I'm Baaaaack . . .
Has it really be three weeks since I've posted? Shame on me.
That means I neglected to tell you about the odd raddicchio Iovine Brothers Produce featured for one week back in January, the Tardivo (photo at right), which apparently is created by some forced growing method that creates the elongated leaves out of the more common Raddichio di Treviso. Priced at $22/pound, I don't think the Iovines had many takers, certainly not enough to keep this winter specialty in stock.
In his monthly newsletter to merchants, Reading Terminal Market GM Paul Steinke notes that the market's parking program at the Parkway Garage is now less expensive for customers than on-street parking, since the Philadelphia Parking Authority's meter rate is now $2 an hour, vs. $3 for two hours at the garage. To reduce expenses to merchants, who subsidize the customer parking program, consideration is being given to raising the cost to customers to match the city's on-street rate.
The Valentine's Day tradition at the RTM continues, with five couples scheduled to tie the knot Saturday at 11:30 a.m. in center court. Common Pleas Court Judge Jeffrey P. Minehart will officiate, and the newlyweds he couples will be treated to a complimentary dessert reception hosted by La Cucina at the Market and other merchants
Working is progressing apace for Miller's Twist, the successor to Fisher's now taking over part of the "Green Court" space across the way. Signs are also up for S&B Meats, which will occupy the former Dutch Country Meats space along with Barb & Suzy's Kitchen, which will sell sausage sandwiches and other items.
New Pizza Place
Simply because I liked it (it certainly doesn't fit into proclaimed subject matter of this blog, though there is a tenuous connection), I want to shamelessly advance the cause of a new pizza-maker in town, Danny DiGiampietro.
Danny's been supplying the bread for Tommy DiNic's sandwiches (that's the tenuous connection) and other steak, hoagie and pork sandwich makers in town for about a year out of his South Philly bakery at 8th and Watkins (1712 S. 8th). He's been experimenting with making pizza in the last few weeks in order to add another line of business to his efforts. But he didn't just want to slap pizza together to add to his profit. Danny's got pride in what he produces (as anyone who has enjoyed a DiNic's sandwich knows, the bread is pretty good, too), so he's taken the time to search out quality ingredients and pin down the right technique in order to produce a quality pizza.
It's very tasty, well-balanced pizza. The crust is on the thin side (but with enough structure to support the lightly-sauced pie) baked to a nice char. The sauce itself is straightforward, exercising restraint on the seasoning. The cheese, of superior quality, comes from Grande's in Brooklyn, so there's no need to add oil on top of the pie to keep it from burning in the oven.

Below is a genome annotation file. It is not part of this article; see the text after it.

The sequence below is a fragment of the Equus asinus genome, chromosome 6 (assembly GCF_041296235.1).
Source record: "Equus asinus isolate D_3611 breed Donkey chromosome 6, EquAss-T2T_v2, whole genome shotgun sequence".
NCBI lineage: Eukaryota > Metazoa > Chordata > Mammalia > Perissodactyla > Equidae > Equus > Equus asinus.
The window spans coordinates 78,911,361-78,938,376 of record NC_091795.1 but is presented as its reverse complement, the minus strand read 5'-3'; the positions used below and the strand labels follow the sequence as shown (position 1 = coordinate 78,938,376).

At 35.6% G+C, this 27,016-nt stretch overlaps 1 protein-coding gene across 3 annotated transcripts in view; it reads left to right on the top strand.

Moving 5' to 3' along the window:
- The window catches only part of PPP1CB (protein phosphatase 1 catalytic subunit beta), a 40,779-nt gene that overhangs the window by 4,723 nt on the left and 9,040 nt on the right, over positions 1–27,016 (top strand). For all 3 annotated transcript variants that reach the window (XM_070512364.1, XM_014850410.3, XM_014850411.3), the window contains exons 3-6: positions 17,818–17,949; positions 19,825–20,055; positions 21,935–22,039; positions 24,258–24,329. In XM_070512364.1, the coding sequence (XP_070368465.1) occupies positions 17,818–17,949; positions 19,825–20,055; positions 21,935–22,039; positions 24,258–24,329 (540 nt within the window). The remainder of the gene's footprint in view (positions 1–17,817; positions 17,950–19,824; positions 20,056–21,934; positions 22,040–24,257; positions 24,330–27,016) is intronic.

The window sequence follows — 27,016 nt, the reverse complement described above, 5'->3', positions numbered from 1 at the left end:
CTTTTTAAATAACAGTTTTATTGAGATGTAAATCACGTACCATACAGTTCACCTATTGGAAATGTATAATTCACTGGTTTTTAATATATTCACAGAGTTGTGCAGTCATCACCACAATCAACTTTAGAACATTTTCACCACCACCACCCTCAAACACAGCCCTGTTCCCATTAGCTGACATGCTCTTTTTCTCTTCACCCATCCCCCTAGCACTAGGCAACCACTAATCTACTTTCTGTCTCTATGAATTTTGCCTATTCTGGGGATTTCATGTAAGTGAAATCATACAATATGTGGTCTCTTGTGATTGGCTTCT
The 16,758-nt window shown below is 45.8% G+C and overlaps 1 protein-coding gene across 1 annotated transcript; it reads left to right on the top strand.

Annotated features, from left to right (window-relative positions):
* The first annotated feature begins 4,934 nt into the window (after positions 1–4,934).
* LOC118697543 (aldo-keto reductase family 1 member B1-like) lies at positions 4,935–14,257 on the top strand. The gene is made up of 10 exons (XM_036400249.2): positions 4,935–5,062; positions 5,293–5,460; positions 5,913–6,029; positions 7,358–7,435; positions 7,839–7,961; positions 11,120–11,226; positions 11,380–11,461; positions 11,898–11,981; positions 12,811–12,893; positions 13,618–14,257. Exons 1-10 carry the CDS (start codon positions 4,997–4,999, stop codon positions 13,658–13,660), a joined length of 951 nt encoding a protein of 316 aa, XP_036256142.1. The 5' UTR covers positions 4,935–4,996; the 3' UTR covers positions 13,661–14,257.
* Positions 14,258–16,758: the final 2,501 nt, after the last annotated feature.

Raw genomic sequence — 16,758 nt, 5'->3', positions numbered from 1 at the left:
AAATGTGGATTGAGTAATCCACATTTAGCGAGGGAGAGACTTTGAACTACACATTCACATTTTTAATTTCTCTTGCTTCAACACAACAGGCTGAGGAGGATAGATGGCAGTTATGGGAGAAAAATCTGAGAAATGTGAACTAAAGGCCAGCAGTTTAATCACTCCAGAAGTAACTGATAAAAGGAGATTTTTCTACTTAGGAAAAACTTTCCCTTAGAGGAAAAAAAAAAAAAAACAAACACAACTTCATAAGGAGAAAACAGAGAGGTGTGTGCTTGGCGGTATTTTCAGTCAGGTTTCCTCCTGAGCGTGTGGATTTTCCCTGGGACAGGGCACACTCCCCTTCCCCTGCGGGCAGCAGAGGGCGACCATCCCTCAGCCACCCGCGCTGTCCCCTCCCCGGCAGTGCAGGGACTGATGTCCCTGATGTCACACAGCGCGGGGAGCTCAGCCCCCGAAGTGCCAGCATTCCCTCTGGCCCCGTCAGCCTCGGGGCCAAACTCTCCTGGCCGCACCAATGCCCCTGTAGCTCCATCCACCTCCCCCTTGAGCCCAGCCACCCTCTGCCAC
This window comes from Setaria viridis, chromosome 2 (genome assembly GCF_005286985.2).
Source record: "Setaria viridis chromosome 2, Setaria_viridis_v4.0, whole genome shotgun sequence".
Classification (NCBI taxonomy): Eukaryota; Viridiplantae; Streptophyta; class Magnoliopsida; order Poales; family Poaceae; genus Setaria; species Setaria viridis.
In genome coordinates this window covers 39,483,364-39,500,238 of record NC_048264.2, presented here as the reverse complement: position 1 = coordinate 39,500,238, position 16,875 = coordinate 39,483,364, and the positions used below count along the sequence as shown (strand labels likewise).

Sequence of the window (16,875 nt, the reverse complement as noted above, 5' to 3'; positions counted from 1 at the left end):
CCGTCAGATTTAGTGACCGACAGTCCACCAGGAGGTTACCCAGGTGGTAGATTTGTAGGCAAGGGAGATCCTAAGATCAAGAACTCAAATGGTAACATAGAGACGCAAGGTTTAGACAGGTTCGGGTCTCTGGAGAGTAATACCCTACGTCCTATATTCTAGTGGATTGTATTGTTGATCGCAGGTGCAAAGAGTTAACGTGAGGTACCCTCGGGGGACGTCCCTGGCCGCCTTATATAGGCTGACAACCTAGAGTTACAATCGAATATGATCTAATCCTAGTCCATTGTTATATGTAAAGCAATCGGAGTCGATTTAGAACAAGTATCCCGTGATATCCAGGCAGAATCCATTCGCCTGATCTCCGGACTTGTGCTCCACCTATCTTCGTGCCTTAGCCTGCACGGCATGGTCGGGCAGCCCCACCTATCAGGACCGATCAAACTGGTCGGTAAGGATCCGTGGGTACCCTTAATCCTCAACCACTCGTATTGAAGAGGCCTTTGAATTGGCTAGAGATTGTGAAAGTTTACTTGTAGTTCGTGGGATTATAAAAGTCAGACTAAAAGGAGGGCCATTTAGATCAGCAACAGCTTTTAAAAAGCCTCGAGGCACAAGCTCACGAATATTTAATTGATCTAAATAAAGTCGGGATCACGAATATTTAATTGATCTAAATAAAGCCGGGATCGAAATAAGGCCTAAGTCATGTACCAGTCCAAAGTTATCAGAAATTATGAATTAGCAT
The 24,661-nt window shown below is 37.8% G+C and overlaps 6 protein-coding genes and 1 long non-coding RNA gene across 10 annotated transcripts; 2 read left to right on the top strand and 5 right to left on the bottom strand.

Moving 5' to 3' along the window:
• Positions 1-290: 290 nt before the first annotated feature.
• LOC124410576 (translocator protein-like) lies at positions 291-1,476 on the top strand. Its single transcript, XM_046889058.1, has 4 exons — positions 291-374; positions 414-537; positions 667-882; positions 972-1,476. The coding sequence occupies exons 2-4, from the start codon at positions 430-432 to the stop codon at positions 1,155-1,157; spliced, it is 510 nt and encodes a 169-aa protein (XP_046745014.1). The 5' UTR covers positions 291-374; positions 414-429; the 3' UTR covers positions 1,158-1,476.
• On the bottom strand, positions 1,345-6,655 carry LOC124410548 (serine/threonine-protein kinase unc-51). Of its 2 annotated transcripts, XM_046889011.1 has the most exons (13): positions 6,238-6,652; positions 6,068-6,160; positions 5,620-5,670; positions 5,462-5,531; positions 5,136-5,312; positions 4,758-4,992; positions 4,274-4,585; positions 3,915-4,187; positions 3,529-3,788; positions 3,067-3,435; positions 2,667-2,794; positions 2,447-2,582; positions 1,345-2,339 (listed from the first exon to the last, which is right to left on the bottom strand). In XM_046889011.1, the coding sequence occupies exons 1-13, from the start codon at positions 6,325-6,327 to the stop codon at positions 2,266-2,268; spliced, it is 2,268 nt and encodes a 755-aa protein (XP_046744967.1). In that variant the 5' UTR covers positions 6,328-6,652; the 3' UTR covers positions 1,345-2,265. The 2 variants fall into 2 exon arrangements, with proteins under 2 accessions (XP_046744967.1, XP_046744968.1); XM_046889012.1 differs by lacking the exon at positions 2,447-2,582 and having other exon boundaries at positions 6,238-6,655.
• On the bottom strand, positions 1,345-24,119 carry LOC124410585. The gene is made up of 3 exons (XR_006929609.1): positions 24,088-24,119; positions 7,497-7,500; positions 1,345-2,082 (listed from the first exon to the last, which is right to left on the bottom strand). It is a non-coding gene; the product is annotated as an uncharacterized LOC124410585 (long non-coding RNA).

It's not, as one wag put it, a "destination" pizza. But it's among the better pizzas I've consumed in Philadelphia where, surprisingly, good pizza is not necessarily easy to find. (I include Pizza by George at the RTM as among Philadelphia's better pies.) Danny's done right. If I lived in the neighborhood, I'd make it a habit; as it is, I'm going to stop by every once in a while and ask him to underbake one so I can finish it up on the baker's stone in my home oven. I think his availability of other toppings will probably be limited, so don't expect to order a clam or pineapple and ham pie.
So far, he's given the pie away to his retail bakery and commercial customers asking for comments. But he plans a "soft" opening starting Monday. Hours for pizza will be from 11 a.m. to 11 p.m., I think seven days a week. Although his business has been geared primarily to commercial baking, he retails sandwich rolls, big Italian loaves and a few other bread items at the South Philly shop.
Right now the sign in front says "Coppola Bakery", which was the name of the bakery before Danny took over the shop nearly a year and a half ago. The sign might be changed to "Giampietro" by Monday. Maybe not.
He does have a big, unused brick oven in the basement, which probably dates back 80 or 100 years, since he figures the building was built as a bakery. It's restorable, but would take a major investment, one he's not planning to make in the foreseeable future.